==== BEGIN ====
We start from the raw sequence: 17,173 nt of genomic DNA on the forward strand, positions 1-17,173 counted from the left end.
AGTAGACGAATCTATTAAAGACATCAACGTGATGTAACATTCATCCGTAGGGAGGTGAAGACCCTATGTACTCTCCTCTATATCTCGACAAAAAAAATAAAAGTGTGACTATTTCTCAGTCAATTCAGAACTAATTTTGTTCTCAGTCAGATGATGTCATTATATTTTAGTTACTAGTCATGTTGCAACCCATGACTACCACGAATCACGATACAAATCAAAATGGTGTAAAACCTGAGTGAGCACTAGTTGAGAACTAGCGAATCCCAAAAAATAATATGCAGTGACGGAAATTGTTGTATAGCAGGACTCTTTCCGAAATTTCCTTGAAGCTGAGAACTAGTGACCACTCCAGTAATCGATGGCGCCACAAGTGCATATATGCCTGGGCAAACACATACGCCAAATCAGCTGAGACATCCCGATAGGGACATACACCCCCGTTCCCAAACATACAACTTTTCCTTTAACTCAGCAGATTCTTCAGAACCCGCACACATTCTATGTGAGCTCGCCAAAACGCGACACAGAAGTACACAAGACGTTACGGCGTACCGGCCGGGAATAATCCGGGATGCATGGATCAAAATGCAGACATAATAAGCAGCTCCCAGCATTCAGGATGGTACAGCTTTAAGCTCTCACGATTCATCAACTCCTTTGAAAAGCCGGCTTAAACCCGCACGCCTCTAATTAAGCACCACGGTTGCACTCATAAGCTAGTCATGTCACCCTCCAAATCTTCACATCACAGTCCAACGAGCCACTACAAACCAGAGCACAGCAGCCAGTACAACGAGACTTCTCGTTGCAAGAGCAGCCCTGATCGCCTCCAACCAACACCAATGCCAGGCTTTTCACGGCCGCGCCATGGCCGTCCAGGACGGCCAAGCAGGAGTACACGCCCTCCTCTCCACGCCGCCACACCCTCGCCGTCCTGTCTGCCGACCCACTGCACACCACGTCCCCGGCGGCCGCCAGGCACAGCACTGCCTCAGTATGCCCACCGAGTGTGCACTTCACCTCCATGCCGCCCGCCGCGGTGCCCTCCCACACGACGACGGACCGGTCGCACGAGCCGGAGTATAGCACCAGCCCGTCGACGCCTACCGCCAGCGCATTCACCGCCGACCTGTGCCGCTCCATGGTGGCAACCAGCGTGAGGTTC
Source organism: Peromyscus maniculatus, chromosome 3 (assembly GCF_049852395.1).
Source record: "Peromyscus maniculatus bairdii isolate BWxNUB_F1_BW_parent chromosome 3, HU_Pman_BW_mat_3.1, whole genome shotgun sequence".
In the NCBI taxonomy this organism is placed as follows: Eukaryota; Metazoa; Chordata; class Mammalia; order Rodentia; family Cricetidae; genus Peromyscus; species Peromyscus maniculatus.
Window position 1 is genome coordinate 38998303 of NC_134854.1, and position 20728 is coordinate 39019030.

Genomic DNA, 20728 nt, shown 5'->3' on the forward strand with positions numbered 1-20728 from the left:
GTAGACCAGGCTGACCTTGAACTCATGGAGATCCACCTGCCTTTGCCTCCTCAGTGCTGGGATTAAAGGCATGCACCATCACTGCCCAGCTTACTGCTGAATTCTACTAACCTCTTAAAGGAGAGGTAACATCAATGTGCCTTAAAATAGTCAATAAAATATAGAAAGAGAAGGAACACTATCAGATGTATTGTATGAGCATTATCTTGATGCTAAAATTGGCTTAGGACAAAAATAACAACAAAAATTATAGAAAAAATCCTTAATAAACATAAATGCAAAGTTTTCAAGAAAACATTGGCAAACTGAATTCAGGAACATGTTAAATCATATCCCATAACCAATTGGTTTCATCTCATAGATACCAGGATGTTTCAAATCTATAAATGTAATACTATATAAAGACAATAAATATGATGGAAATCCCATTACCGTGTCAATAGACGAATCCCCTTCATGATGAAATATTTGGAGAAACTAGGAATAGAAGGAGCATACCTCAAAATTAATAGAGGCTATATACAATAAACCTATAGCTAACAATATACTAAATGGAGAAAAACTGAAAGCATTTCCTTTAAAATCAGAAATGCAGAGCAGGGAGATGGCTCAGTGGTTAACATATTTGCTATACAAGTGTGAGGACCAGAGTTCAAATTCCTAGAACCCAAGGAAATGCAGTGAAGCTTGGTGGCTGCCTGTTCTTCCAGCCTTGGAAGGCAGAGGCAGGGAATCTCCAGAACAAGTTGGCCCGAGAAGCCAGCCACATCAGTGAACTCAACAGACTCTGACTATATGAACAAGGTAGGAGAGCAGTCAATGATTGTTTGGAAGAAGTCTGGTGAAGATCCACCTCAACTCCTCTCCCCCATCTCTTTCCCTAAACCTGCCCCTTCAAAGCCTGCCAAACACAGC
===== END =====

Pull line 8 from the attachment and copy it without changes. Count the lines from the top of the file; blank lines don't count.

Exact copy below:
GTAGACCAGGCTGACCTTGAACTCATGGAGATCCACCTGCCTTTGCCTCCTCAGTGCTGGGATTAAAGGCATGCACCATCACTGCCCAGCTTACTGCTGAATTCTACTAACCTCTTAAAGGAGAGGTAACATCAATGTGCCTTAAAATAGTCAATAAAATATAGAAAGAGAAGGAACACTATCAGATGTATTGTATGAGCATTATCTTGATGCTAAAATTGGCTTAGGACAAAAATAACAACAAAAATTATAGAAAAAATCCTTAATAAACATAAATGCAAAGTTTTCAAGAAAACATTGGCAAACTGAATTCAGGAACATGTTAAATCATATCCCATAACCAATTGGTTTCATCTCATAGATACCAGGATGTTTCAAATCTATAAATGTAATACTATATAAAGACAATAAATATGATGGAAATCCCATTACCGTGTCAATAGACGAATCCCCTTCATGATGAAATATTTGGAGAAACTAGGAATAGAAGGAGCATACCTCAAAATTAATAGAGGCTATATACAATAAACCTATAGCTAACAATATACTAAATGGAGAAAAACTGAAAGCATTTCCTTTAAAATCAGAAATGCAGAGCAGGGAGATGGCTCAGTGGTTAACATATTTGCTATACAAGTGTGAGGACCAGAGTTCAAATTCCTAGAACCCAAGGAAATGCAGTGAAGCTTGGTGGCTGCCTGTTCTTCCAGCCTTGGAAGGCAGAGGCAGGGAATCTCCAGAACAAGTTGGCCCGAGAAGCCAGCCACATCAGTGAACTCAACAGACTCTGACTATATGAACAAGGTAGGAGAGCAGTCAATGATTGTTTGGAAGAAGTCTGGTGAAGATCCACCTCAACTCCTCTCCCCCATCTCTTTCCCTAAACCTGCCCCTTCAAAGCCTGCCAAACACAGC